Figure 9. Simulation of movement and human muscle forces when propelling a wheelchair with the Wheelchair Cam-thread Drive (WCD).
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Figure 10. Simulation of movement and human muscle forces when propelling a wheelchair with the Wheelchair Push-rim Drive (WPD).
Figure 10. Simulation of movement and human muscle forces when propelling a wheelchair with the Wheelchair Push-rim Drive (WPD).
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Figure 11. Forces in the upper limb muscles during one propulsion cycle (without the return phase): (a)—the wheelchair with the Wheelchair Cam-thread Drive (WCD); (b)—the wheelchair with the Wheelchair Push-rim Drive (WPD).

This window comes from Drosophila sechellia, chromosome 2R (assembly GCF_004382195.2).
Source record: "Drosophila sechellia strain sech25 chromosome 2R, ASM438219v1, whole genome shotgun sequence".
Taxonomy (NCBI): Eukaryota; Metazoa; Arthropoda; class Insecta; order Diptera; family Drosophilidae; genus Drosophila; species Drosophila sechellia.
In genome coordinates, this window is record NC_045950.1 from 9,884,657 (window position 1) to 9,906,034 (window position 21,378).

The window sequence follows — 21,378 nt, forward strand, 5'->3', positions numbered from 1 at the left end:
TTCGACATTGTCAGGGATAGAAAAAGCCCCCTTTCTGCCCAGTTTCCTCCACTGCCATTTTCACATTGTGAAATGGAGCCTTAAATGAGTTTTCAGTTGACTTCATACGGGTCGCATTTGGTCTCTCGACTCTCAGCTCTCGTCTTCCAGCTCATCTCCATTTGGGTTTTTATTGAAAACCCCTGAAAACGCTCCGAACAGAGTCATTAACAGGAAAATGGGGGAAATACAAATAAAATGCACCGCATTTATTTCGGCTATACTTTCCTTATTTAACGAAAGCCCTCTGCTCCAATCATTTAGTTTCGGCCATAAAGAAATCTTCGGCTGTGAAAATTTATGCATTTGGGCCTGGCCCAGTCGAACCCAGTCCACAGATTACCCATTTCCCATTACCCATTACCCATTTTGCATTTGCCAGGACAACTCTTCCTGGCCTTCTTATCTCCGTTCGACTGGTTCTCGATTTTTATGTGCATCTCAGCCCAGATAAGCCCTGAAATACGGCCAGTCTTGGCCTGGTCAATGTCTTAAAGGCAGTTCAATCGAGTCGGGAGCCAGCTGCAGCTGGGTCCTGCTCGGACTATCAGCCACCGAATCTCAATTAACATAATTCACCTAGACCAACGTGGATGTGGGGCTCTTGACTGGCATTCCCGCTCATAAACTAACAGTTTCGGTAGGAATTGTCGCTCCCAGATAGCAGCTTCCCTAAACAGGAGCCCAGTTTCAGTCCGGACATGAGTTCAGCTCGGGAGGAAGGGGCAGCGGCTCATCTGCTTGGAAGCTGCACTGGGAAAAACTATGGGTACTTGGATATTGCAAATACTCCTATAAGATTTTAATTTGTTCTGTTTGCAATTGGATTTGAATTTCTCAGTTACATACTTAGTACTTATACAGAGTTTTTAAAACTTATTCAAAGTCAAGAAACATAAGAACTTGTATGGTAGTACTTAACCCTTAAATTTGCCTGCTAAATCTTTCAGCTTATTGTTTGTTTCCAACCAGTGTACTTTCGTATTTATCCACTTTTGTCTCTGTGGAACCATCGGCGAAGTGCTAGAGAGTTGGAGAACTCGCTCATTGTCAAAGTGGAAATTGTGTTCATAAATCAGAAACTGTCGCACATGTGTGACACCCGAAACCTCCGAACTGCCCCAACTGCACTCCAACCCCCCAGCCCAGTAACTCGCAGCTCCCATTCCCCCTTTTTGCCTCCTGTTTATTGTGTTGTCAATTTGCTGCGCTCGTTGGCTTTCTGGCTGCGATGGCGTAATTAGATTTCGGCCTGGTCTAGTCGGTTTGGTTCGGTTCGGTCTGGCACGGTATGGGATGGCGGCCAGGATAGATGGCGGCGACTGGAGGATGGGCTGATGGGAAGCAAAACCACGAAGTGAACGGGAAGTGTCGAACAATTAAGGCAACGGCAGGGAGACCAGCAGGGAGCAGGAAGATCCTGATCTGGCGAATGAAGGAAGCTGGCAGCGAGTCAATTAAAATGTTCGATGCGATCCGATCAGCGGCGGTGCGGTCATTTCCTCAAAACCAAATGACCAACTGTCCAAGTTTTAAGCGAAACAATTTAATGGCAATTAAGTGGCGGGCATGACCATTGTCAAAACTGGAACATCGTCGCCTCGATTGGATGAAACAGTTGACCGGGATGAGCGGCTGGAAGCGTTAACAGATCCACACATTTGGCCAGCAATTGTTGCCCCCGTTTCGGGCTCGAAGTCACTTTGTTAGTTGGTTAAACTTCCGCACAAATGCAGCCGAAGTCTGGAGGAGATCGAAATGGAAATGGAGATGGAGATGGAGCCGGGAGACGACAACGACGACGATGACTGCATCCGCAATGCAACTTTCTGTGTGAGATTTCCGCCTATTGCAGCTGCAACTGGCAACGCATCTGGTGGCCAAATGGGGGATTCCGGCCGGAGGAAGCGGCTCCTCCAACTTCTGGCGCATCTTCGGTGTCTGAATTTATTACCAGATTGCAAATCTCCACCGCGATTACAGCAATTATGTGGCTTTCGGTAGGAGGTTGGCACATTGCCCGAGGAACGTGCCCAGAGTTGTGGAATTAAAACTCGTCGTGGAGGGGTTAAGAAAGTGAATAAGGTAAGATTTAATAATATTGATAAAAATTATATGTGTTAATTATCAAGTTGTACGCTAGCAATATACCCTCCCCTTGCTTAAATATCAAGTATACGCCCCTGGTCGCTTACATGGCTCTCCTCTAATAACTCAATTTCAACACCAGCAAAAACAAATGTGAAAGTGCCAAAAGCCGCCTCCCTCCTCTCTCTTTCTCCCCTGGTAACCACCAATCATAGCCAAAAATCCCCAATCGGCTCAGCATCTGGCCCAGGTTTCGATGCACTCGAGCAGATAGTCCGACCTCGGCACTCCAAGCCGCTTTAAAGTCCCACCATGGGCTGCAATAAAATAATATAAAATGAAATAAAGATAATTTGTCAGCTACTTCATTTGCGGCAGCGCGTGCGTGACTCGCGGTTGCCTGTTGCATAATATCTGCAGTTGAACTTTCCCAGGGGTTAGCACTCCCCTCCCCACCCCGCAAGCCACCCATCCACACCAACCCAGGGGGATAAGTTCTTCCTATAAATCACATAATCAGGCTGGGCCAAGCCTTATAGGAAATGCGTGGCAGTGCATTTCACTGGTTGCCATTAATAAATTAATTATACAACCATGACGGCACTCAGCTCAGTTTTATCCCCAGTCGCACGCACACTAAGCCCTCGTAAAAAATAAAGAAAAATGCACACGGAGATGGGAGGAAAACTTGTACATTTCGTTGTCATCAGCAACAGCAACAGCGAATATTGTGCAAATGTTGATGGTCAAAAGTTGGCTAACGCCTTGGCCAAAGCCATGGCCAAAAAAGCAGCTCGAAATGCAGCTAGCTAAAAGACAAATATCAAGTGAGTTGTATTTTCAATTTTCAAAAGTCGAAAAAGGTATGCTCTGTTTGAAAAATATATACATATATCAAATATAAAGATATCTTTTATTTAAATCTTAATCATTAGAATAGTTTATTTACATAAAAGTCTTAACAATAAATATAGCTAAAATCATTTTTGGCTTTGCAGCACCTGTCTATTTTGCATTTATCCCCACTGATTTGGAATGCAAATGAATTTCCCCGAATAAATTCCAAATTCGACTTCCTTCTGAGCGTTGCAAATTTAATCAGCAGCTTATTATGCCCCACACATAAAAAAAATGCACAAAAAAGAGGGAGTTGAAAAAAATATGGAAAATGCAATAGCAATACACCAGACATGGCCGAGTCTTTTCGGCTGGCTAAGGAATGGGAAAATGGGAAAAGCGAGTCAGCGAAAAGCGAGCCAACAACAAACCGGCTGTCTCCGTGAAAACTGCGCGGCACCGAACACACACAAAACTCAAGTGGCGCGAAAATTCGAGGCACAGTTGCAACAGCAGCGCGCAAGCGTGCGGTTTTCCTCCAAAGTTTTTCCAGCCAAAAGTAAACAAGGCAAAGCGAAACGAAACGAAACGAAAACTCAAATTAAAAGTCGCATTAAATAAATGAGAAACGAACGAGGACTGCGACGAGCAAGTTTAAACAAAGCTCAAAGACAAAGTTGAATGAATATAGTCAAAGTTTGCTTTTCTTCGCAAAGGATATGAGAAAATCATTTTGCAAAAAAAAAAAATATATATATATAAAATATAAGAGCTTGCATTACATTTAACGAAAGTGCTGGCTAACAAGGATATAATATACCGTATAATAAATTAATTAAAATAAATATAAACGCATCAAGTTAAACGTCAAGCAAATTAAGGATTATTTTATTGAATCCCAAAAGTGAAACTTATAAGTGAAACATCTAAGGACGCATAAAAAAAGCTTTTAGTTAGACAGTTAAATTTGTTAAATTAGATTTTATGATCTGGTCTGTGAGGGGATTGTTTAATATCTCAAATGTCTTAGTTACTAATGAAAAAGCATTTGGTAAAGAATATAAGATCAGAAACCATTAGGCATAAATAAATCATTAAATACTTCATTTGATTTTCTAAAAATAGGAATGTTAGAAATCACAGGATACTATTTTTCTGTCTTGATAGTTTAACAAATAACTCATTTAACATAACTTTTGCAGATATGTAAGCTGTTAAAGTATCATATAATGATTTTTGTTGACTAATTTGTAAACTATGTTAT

Figure 11. Forces in the upper limb muscles during one propulsion cycle (without the return phase): (a)—the wheelchair with the Wheelchair Cam-thread Drive (WCD); (b)—the wheelchair with the Wheelchair Push-rim Drive (WPD).
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Table 1. Results of field tests.
Table 1. Results of field tests.
Type of SurfaceTarmacFloor Tiles
Person/Drive Type1/WCD1/WPD1/WCD1/WCD1/WPD2/WCD2/WPD1/WCD2/WPD
Monitored Parameters
Test duration (min)1.270.571.
Distance (m)10080100160180160170140120
Max. speed (km/h)
Mean speed (km/h)
Min. heart rate (bpm)858870968375937697
Mean heart rate (bpm)948887107929110099108
Max. heart rate (bpm)10688941209699121117115
Used energy (kcal)766171115141419
Energy from fat (%)737878626265576354
Height above sea level (m)464848484848484848
Symbols: 1—first tested person; 2—second tested person; WCD—Wheelchair Cam-thread Drive; WPD—Wheelchair Push-rim Drive.